Dancing Queen: After Meeting With Microsoft Last Week, Yahoo Is Next on Hulu’s Sales Card
Here’s a handy helper for those following the fate of the Hulu premium online video service, whose noisy efforts to sell itself have gotten a lot of attention of late:
“In preliminary talks” = “hawking itself to one of a half dozen big moneybag tech companies who will visit with Hulu’s bankers and management to see its presentation at Morgan Stanley’s office in Century City in Los Angeles.”
Last Friday, for example, that meant a look-see for Microsoft execs, to show the software giant the story of how paying top dollar for the popular Hulu would be a great investment.
This week, sources said, Yahoo will get the expected gander at the books too, among the other companies targeted by Hulu as part of a sales process in its very early stages.
Among those companies on the short list, sources said, along with Microsoft and Yahoo are: Google, Verizon, AT&T and Amazon.
None of these should come as a surprise, since they all have a big interest in the digital distribution of content business.
Google is perhaps the most interesting and difficult of the group, due to both its massive YouTube unit and the even more massive interest by government regulators about its disturbing massiveness.
Amazon is the company that seems most suited as a Hulu buyer, since it already makes its business selling and distributing content. In addition, Hulu CEO Jason Kilar was a former exec — bringing a certain level of familiarity and presumably much less of the grumpy disgruntlement that he experienced with Hulu’s current media giant owners.
Microsoft seems like the longest shot and least enthusiastic, although it certainly could afford it.
As for Yahoo: Good lord, it needs something sexy to tell weary investors.
Not in the initial round, but other possible acquirers Hulu is targeting: Facebook, Netflix, Samsung and Liberty Media.
And definitely not among those kicking the tires: Disney, News Corp. and Comcast, the trio of partners who own Hulu, along with Providence Equity Partners.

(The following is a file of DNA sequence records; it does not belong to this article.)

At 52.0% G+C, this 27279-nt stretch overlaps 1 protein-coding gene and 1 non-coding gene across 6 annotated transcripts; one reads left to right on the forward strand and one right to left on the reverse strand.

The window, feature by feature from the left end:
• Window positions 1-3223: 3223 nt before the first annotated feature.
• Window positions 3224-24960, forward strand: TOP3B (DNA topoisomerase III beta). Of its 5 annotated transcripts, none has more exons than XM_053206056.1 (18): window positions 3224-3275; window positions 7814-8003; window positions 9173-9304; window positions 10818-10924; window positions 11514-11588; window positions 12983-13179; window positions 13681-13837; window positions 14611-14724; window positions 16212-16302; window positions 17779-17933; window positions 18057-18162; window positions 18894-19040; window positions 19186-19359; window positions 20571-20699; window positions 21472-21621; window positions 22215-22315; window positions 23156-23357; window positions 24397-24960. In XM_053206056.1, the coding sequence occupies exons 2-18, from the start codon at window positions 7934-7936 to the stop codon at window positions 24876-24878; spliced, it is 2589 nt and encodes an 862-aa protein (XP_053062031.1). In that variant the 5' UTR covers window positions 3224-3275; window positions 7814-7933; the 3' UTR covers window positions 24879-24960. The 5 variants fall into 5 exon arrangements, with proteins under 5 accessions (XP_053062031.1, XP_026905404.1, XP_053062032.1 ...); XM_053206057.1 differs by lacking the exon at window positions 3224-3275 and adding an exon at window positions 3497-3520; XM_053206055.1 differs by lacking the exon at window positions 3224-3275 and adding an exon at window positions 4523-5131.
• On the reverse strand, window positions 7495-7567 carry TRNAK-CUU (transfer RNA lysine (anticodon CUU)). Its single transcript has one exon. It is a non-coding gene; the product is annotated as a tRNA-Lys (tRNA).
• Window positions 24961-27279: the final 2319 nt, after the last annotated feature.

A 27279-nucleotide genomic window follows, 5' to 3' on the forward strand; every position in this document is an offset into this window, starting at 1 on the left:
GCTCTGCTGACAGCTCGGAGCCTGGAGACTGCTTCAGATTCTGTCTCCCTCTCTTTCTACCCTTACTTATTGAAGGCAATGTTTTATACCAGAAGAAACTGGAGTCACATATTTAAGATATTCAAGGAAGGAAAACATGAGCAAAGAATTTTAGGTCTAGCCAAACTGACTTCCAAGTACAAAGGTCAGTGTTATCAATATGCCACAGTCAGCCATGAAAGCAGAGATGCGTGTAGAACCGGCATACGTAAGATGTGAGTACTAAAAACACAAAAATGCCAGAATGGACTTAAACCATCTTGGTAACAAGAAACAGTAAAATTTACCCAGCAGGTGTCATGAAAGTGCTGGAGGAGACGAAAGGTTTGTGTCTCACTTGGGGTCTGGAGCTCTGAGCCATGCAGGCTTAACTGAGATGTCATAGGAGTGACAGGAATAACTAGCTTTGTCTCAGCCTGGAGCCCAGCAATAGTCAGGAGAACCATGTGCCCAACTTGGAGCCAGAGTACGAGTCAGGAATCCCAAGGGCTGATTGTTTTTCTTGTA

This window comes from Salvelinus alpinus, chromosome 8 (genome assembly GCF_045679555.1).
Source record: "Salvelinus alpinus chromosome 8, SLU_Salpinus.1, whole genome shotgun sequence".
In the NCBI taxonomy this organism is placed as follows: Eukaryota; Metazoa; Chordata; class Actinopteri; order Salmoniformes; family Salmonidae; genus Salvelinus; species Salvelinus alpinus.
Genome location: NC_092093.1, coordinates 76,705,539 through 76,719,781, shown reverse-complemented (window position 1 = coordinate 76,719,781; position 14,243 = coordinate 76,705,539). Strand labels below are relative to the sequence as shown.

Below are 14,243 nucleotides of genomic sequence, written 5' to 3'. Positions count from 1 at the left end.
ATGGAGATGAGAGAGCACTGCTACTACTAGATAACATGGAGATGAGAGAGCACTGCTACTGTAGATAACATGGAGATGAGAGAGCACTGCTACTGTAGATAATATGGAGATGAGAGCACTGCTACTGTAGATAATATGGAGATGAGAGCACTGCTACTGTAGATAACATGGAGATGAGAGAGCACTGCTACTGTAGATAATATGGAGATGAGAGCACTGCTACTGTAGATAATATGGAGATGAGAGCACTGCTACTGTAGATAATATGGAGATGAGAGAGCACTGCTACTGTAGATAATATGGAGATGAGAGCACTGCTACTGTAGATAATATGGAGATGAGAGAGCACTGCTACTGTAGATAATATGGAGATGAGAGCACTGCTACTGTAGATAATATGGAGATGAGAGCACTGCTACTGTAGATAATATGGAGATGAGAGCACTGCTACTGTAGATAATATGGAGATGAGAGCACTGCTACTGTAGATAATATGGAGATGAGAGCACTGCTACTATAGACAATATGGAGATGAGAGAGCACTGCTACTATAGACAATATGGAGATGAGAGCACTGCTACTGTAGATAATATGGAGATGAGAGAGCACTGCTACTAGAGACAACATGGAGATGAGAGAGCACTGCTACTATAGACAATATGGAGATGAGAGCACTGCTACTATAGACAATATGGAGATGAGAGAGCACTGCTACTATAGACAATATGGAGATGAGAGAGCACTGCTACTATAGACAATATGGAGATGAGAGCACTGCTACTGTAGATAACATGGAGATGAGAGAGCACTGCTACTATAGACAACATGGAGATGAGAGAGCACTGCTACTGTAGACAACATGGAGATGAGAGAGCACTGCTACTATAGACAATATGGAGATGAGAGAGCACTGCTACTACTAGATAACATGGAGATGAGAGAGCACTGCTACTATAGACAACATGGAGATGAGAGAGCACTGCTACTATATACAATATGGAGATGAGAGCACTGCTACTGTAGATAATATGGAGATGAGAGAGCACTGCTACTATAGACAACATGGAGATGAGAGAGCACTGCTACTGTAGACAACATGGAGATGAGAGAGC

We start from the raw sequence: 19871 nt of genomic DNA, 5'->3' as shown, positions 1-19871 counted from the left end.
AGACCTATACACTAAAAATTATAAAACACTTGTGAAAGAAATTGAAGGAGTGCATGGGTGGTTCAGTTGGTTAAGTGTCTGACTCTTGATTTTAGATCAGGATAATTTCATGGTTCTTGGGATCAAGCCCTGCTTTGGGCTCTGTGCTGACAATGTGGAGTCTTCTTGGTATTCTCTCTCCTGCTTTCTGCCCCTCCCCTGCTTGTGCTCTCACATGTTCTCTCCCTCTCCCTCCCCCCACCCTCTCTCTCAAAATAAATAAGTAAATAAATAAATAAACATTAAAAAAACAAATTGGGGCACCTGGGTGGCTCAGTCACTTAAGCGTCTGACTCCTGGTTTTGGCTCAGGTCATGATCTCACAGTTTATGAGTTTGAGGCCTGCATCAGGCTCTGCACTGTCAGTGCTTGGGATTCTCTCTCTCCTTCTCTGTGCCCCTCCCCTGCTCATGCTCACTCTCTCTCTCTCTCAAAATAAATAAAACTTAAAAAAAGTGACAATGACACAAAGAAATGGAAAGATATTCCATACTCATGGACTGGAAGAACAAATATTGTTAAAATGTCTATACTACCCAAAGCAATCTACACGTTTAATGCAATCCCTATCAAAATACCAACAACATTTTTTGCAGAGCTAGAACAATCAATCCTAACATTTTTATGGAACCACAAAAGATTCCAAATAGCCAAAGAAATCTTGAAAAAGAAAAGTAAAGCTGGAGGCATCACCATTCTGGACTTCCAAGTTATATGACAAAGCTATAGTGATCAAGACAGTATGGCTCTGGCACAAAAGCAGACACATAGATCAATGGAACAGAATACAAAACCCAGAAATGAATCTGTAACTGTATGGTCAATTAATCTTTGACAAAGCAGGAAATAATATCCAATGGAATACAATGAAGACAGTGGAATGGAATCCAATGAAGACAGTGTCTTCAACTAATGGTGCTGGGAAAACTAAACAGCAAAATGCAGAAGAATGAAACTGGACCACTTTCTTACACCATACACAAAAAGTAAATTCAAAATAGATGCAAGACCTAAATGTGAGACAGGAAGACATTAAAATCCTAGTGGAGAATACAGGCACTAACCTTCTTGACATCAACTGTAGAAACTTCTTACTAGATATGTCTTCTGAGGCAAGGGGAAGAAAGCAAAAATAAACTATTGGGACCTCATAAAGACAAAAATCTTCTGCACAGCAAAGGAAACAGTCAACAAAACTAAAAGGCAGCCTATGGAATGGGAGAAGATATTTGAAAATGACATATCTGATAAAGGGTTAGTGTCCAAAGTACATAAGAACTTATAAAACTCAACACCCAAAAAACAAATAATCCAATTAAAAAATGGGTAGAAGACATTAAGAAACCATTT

The big question, of course, is whether media-focused Apple — a notorious buyer of almost nothing — would be interested in Hulu.
These blind dates with the best possible buyers will presumably give each insight into Hulu’s business and give Hulu information on what they are looking for.
Sources who have heard the pitch said Hulu is positioning itself as an inevitable competitor to cable, which seems an odd position to take, unless it can get regular access to the kind of top-drawer content that consumers want.
And that will be the most important issue for anyone buying Hulu: The time and terms of rights to the television and movie content on the site, which has been a critical part of its success.
Buyers I have interviewed said Hulu has to offer at least an 18-month license for its content and a pile of rights to hit shows to differentiate itself from competitors.
As Peter Kafka wrote, Hulu buyers would indeed get exclusive content, but with strings attached.
He also noted that the latest content licenses for Hulu’s owner/partners — Disney’s ABC and News Corp.’s Fox — have recently been completed, deals that will stay intact if Hulu is sold.
Unlike Netflix, which has had to pay top dollar for a small pile of premium content while deftly using a large archive of older content to attract subscribers, Hulu’s success has had a lot to do with more access to popular current shows offered by its media giant owners.
Those shows include TV hits such as “The Office” and “Glee.”
That access has become a point of contention with those owners, who have differed with Hulu management about what comes next for the mostly advertising-supported site, even though its slick product has been a clear hit with consumers.
Of course, some speculate that Hulu might not sell at all, just as it never went public as it had said it might do previously. In that case, it will be interesting to see what will become of Hulu once the music stops.
(And, if anyone would like to email me the Hulu presentation or notes on it, please do, so I can formulate a bid myself!)
But, until this deal churns slowly, leakily and loudly forward — let’s enjoy some apt Hulu content. As usual, the fun version of ABBA’s “Dancing Queen” by the kids from “Glee” was not available on the site.
Thus, I selected frequent “Glee” guest star Gwyneth Paltrow belting out Joan Jett’s “Do You Wanna Touch Me” on the show, as a good alternate metaphor for the sales process: